Shedding Some Light on the New Agricultural Transformation Agenda
By Tukeni Obasi
Many Nigerians have begun trading whispers about some new acronyms that have floated over the past few months: ATA, PATIC, etc. These are products of the new and ambitious developments on the agricultural policy front. On May 14, 2012, President Jonathan inaugurated the Presidential Agricultural Transformation Implementation Council (PATIC) for the newly initiated Agricultural Transformation Agenda (ATA). ATA is the brainchild of the Federal Ministry of Agriculture and Rural Development aimed at tackling unemployment, creating wealth (over N300 billion in farmers’ incomes) through the creation of at least 3.5 million agricultural jobs, and ultimately achieving food security in Nigeria.
The council, which is chaired by President Jonathan and coordinated by the minister for Agriculture and Rural Development, Akinwumi Adesina, will oversee the implementation of the agenda. Leading entrepreneur Aliko Dangote and former President Olusegun Obasanjo, owners of some of the largest agricultural enterprises in the country; Kanayo Nwanze, president of the International Fund for Agricultural Development (IFAD); and American economist and Columbia professor, Jeffrey Sachs, are also members of this council. The council is kicking off the project by identifying key stakeholders in the public and private sectors as well as the agricultural civil society and mapping out areas of collaboration with all key partners (especially young people) in order to maximise impact in the expansion of these value chains.
The primary objective of the ATA is value adding, a much needed development in the agricultural sector. The focus will be on the value chains of ten crops: cassava, rice, sorghum, cotton, cocoa, oil palm, tomato, onion, soya beans, and maize, as well as livestock and fisheries. While the 3.5 million jobs are projected to be generated in the first five value chains, many more are promised as programmes in the other chains kick off. Another objective, self-sufficiency, is to be achieved by curtailing the importation of home-grown crops like rice, wheat and sugar for which Nigeria spent a total of over N1 trillion in the year 2010 alone.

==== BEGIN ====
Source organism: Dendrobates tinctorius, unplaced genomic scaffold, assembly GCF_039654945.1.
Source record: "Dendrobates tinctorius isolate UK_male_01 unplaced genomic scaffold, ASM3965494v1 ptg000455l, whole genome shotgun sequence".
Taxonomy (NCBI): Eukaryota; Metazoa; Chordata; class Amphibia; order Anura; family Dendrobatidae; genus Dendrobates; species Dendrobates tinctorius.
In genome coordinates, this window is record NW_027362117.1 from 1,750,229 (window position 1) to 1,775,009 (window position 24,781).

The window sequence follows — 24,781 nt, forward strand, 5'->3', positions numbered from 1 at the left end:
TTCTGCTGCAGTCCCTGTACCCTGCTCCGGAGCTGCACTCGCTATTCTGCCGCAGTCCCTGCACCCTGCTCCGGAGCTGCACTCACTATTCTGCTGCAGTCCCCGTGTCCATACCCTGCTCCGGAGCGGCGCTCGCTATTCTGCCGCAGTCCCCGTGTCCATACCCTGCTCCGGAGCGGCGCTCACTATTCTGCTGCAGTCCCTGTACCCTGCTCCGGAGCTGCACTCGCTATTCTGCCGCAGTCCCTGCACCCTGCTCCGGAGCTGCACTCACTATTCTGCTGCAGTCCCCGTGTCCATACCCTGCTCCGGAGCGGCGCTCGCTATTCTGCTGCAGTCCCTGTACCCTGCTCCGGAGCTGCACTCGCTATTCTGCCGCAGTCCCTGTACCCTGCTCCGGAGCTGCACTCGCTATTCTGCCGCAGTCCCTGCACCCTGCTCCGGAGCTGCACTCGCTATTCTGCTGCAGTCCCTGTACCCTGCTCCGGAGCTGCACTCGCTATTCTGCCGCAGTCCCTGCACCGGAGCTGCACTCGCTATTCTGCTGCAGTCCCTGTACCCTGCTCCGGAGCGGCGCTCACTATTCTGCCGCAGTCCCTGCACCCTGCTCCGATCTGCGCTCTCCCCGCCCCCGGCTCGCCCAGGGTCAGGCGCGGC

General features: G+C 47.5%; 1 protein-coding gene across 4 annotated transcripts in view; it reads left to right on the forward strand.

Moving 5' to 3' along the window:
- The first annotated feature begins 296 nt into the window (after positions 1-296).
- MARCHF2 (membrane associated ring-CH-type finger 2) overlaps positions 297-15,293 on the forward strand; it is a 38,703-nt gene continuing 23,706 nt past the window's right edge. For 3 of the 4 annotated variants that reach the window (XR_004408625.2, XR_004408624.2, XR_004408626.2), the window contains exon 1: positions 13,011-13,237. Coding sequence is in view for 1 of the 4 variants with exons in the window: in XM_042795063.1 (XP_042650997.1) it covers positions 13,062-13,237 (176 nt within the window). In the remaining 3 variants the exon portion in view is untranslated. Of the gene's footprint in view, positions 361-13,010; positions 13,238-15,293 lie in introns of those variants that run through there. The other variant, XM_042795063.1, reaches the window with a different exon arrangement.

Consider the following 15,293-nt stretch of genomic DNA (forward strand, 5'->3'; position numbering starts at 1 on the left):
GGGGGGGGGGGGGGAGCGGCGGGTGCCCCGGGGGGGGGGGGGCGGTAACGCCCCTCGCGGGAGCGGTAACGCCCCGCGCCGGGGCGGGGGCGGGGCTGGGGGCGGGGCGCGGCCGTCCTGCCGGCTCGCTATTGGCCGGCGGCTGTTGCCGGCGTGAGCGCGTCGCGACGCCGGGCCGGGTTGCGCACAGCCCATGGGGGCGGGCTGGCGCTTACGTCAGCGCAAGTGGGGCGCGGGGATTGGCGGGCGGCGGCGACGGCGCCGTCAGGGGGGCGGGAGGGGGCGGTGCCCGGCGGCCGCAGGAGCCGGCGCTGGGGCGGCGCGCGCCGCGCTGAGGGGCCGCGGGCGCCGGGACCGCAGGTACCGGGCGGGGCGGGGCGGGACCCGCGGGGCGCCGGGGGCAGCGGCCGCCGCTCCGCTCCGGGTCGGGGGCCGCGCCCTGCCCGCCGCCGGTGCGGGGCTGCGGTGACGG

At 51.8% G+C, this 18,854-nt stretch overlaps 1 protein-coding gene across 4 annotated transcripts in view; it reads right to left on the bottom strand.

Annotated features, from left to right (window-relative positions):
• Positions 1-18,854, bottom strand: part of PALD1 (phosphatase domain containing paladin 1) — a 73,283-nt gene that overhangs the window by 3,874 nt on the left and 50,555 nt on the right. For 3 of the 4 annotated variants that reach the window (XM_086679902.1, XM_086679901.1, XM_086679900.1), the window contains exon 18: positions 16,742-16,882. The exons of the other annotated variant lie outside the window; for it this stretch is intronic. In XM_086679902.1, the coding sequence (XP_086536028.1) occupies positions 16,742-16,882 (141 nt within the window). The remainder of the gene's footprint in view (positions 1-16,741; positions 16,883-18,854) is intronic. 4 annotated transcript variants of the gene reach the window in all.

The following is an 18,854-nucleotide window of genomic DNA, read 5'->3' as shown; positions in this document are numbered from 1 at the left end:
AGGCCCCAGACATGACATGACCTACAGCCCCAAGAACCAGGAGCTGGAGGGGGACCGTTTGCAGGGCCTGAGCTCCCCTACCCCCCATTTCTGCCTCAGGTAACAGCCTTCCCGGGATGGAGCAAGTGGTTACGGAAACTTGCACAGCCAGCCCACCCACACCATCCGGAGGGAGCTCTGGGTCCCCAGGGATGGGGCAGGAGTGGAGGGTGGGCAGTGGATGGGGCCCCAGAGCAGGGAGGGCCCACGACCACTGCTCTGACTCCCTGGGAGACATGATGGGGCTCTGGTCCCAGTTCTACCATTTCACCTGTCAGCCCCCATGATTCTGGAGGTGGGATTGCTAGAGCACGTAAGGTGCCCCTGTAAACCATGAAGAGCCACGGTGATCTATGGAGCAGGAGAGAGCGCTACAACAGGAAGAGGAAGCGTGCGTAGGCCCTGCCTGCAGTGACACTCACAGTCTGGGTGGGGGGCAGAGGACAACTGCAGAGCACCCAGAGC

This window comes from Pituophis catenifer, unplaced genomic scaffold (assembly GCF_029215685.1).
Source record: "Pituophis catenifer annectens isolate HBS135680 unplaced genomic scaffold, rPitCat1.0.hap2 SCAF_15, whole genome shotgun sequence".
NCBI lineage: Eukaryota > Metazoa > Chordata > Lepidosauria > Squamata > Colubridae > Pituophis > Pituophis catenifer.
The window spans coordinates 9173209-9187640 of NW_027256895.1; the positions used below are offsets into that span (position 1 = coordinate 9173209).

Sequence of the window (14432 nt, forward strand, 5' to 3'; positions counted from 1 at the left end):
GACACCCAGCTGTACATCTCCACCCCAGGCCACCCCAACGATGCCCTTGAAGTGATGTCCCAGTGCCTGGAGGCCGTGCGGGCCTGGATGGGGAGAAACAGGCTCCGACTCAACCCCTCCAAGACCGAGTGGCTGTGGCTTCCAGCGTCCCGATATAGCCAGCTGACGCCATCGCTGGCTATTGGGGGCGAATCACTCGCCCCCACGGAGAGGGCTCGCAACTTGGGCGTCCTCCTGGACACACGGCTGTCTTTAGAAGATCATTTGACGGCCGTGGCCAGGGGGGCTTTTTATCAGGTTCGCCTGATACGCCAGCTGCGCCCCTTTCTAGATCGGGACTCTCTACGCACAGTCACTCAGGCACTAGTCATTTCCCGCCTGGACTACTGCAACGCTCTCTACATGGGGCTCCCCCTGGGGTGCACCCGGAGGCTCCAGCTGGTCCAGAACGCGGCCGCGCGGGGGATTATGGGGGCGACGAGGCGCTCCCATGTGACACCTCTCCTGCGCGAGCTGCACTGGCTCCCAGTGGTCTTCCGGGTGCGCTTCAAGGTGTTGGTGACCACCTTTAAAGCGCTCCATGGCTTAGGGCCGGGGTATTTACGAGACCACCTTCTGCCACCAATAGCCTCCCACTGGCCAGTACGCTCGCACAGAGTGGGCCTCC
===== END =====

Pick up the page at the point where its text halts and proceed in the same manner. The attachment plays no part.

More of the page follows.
Key challenges faced by farmers right now in Nigeria include poor access to inputs such as seeds and fertilisers, poor access to storage facilities, and lack of information and communication technology to access and share information. In a country where over half of the people are barely making ends meet and/or employed in the agricultural sector, these challenges are particularly pertinent, spelling the difference between poverty and economic prosperity. Plans to overcome some of these are already underway through the distribution of fertiliser vouchers to farmers using mobile and software technology.
Cassava as the Flagship Crop
The ministry is particularly interested in curbing current importation habits in a bid to reach self-sufficiency. To this end, the ministry is on its way to turning cassava into a major export crop with an annual turnover of N40 billion in exports. According to Adesina, the cassava value chain is projected to generate 1.2 million jobs for Nigerians. The first step in this journey to make cassava a leading food and export crop is the proliferation of the cassava bread across stores and homes in the country. Plans are already underway to export 1 million tonnes of cassava chips from Nigeria to China. It is projected that with the substitution of 20 percent wheat flour with cassava flour in the making of cassava bread, and the decrease in the volume of imported wheat, N60 billion will injected into the economy. However, it was noted by A. Adeniji, a former manager at the ministry, that in order to meet growing demand for cassava, the cultivation and production of 50 million tonnes of fresh cassava (in addition to the currently produced amount of 44 million tonnes) is needed.
What to Expect
This is an exciting period in the agricultural industry as we celebrate one year under the current minister, who has appeared very focused and in tune with the issues from day one. The cassava bread policy and the fertiliser voucher scheme, while drawing suspicion and even unveiled scepticism from many Nigerians, have ultimately convinced Nigerian that the minister is not sleeping. And now, the launch of this full-fledged agenda has won the hearts and minds of more people. As Nigerians become full of hope in this new project, its real success will depend on its ability to reach smallholder farmers and youths across the nation, adequately support and build the capacities of farmers and entrepreneurs, and use efficient and effective channels of distribution, monitoring and evaluation. I encourage Nigerians, especially those in the sector, to be part of the effort to revamp the sector by voicing their needs, supporting innovation, informing others, and adequately positioning themselves to be the vehicles of transformational change.